The modern soundtrack, that can be chosen, seemed a little out of place as there were sections which didn't reflect what was happening on the screen. One example was when tense music was being played while the astronomers were having their meeting, at the beginning of the film. No clear sense of tension was shown and so the music felt misplaced. It has to be said, however, that it did have a whimsy rhythm, at times, and did work perfectly with the rather silly movement and actions of the characters. The setting wasn't created through a big budget, that we come to expect with modern sci-fi films, but was primarily created through a painted board that showed the distance. 

Astronomers sleeping on the Moon's surface.

Le Voyage Dans La Lune is known to be one of, if not the first, science fiction film and it is clear how it has affected the great Sci-Fi films since. The film has all the elements that are still in modern sci-fi films: travelling into the unknown, encountering aliens/mythical creatures, big special effects etc. "It has all the elements that characterize the science-fiction genre: adventurous scientists, a futuristic space voyage, special effects such as superimpositions, and strange aliens in a far-off place." - Filmsite review. It is a clear pioneer for the genre and will therefore always be considered as one of the greatest.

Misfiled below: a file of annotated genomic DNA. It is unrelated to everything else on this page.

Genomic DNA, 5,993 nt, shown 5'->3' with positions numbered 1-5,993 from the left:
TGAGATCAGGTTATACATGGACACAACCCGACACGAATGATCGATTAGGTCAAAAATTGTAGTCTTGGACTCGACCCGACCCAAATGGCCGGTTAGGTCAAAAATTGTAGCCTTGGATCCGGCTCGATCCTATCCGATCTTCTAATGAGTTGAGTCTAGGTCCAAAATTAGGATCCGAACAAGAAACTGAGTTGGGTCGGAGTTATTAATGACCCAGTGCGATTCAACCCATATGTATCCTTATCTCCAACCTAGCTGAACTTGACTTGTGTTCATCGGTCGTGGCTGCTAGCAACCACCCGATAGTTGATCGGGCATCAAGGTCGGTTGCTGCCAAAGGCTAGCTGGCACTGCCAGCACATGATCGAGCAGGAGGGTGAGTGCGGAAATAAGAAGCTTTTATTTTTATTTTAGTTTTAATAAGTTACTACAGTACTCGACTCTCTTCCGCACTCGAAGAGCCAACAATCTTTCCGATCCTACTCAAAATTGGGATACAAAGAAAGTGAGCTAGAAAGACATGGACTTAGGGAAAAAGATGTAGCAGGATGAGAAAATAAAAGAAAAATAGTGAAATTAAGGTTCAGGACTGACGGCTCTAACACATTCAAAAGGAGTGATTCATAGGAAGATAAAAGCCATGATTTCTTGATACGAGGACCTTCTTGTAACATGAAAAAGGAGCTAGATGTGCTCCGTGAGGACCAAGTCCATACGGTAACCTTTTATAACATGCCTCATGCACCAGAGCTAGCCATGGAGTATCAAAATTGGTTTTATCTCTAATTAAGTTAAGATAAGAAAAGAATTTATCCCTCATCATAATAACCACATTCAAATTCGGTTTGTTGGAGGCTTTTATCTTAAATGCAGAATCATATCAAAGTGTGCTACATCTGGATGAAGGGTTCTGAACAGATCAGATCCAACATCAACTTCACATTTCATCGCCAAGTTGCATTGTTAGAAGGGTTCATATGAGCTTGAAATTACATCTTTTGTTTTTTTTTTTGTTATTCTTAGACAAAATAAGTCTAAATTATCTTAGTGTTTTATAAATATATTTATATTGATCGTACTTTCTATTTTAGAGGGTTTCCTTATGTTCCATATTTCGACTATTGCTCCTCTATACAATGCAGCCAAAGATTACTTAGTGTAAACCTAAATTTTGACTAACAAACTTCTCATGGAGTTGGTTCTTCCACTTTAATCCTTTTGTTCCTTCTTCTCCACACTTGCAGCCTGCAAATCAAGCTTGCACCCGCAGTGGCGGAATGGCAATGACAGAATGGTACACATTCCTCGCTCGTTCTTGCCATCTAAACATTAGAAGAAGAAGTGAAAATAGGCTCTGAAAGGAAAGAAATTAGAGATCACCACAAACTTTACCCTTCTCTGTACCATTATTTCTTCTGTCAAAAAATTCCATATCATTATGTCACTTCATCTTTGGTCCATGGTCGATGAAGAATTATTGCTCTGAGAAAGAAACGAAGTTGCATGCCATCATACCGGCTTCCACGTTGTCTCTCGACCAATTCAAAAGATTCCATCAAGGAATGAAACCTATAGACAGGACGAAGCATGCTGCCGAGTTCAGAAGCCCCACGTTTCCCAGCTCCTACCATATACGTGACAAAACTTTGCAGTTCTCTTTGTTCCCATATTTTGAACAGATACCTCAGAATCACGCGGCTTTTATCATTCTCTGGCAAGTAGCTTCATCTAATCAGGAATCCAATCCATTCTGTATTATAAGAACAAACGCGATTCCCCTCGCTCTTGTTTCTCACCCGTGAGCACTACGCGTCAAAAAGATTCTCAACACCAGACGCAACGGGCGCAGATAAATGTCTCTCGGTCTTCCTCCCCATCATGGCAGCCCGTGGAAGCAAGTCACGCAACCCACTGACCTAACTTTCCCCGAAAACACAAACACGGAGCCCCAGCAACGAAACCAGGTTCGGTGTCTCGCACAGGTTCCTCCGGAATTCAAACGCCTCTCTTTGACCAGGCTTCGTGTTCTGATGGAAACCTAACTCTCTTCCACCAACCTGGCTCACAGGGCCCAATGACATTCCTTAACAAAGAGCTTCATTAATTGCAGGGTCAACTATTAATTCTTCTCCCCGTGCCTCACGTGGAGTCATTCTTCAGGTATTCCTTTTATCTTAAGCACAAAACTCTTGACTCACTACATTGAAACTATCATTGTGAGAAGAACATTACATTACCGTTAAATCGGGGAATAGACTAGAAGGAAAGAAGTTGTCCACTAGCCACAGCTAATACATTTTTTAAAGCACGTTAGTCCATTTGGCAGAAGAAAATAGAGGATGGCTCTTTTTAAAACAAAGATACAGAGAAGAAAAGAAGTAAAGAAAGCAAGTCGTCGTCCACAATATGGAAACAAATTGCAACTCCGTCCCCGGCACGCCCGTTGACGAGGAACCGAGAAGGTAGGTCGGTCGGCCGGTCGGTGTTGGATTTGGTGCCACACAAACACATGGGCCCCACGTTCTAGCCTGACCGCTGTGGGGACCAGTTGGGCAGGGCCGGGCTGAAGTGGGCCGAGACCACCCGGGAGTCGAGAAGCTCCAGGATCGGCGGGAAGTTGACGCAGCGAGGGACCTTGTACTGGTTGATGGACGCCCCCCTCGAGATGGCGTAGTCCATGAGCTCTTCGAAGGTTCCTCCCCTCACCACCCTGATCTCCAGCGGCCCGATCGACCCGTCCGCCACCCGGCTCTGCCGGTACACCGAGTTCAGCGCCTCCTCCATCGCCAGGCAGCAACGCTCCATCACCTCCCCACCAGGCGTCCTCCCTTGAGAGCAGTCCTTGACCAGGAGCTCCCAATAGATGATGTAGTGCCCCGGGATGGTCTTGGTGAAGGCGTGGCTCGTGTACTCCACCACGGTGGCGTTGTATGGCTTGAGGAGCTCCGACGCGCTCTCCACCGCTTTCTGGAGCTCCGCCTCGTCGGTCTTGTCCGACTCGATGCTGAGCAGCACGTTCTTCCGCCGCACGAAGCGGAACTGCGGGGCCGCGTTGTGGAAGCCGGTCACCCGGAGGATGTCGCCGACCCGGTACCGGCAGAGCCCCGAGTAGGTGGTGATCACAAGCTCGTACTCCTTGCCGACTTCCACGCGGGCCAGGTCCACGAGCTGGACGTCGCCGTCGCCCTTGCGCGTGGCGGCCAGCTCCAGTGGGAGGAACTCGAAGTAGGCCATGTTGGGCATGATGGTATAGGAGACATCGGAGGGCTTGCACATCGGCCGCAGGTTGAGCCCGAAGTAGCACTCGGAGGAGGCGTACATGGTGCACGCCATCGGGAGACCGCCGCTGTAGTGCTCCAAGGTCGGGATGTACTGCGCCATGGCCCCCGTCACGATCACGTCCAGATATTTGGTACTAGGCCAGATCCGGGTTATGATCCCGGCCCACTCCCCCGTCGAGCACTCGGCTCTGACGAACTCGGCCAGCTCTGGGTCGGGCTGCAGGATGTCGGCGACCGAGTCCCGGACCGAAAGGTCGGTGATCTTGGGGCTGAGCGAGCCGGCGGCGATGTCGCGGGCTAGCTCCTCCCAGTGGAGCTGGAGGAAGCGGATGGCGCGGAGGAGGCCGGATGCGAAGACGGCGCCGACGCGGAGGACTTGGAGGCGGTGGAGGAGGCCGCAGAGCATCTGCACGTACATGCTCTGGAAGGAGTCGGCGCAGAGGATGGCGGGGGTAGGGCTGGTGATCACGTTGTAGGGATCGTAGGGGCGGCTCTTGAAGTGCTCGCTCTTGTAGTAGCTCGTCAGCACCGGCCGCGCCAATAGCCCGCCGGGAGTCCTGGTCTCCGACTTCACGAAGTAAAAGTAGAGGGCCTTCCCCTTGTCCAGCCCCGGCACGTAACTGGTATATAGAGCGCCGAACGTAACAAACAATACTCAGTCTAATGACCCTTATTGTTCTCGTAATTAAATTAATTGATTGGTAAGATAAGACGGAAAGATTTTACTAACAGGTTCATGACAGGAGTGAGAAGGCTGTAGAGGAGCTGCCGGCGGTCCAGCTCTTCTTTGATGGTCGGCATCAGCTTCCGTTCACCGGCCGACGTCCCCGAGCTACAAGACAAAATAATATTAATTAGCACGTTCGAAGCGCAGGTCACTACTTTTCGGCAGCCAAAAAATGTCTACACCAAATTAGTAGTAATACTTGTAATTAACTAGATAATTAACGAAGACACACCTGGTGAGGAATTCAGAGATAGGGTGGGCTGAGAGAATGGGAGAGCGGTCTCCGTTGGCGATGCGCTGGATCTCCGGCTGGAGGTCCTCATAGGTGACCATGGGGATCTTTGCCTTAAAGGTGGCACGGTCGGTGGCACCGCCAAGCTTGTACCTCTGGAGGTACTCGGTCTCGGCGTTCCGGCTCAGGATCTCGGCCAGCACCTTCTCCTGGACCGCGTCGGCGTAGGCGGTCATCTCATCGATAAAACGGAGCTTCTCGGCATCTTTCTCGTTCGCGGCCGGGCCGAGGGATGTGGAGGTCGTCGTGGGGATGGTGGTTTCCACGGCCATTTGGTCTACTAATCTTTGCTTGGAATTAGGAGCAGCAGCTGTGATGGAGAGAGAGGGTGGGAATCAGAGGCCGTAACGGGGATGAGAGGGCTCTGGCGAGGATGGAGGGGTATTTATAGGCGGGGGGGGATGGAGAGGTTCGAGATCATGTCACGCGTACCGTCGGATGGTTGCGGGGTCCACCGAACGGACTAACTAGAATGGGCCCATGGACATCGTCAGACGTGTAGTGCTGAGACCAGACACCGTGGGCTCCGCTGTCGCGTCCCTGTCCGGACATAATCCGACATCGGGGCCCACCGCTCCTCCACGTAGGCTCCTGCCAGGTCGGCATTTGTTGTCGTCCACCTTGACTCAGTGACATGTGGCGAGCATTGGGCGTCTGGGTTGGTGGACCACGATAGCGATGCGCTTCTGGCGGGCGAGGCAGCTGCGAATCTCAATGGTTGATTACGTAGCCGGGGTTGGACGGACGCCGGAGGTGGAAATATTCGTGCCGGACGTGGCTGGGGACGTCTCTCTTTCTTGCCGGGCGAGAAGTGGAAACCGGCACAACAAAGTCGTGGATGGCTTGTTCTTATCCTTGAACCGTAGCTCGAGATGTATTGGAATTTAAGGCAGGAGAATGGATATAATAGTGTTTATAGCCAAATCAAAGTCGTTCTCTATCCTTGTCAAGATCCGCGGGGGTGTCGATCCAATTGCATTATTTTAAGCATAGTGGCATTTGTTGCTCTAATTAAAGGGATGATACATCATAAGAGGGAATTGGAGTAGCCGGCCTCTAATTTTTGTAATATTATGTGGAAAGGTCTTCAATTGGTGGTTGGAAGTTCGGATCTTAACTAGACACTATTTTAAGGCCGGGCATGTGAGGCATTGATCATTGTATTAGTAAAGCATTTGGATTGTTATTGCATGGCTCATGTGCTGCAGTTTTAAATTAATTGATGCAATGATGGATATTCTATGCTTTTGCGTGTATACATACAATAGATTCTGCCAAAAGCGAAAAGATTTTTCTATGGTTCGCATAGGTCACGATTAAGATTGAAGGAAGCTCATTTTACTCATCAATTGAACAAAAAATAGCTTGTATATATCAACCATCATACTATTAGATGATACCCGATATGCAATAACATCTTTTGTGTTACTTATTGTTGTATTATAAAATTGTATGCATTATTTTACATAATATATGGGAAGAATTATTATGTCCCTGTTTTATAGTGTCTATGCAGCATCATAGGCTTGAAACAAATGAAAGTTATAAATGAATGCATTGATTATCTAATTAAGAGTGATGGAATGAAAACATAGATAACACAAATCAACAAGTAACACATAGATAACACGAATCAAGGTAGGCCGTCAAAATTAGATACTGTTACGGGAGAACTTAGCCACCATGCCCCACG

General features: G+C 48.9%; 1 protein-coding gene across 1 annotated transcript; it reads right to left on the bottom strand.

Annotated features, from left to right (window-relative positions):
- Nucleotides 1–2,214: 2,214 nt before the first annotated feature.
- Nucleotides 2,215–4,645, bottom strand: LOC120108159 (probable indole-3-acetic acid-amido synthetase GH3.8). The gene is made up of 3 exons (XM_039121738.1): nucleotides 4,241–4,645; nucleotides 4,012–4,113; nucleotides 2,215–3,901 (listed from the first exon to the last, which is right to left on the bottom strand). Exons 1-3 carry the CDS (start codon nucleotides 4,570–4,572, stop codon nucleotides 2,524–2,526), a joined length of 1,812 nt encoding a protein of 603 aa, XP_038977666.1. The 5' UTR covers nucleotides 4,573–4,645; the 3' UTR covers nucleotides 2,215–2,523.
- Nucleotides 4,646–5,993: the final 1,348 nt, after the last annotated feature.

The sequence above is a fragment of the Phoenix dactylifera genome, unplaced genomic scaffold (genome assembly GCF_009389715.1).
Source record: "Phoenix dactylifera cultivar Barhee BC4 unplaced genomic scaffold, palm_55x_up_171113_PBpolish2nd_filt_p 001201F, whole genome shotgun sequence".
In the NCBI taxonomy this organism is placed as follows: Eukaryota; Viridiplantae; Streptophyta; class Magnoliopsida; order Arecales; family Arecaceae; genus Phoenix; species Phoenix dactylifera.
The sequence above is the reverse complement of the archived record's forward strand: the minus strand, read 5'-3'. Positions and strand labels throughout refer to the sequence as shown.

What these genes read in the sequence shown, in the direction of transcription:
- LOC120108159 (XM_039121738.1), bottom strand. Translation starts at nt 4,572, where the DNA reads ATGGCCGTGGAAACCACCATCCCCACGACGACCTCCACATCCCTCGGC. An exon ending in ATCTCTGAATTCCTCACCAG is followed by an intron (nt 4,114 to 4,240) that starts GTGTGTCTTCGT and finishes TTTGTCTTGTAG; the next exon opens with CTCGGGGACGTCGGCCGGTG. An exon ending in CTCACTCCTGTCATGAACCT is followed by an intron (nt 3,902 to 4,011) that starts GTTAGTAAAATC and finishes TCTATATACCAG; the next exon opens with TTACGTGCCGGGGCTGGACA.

Bibliography:

Le Voyage Dans La Lune (1902) Directed by Georges Melies - France: Star Film Company 

Larsen, John (2013) Le Voyage Dans La Lune (1902) Review - http://www.rottentomatoes.com/m/le_voyage_dans_la_lune/ (Accessed 23/09/2014)
 - http://www.larsenonfilm.com/a-trip-to-the-moon. (Accessed 23/09/2014)

Filmsite Movie Review - Le Voyage Dans La Lune (A trip to the Moon) (1902) - http://www.filmsite.org/voya.html (Accessed 23/09/2014)

Le Voyage Dans La Lune Movie Poster (1902) - http://wattsatthemovies.files.wordpress.com/2012/07/le_voyage_dans_la_lune_poster.jpg (Accessed 23/09/2014)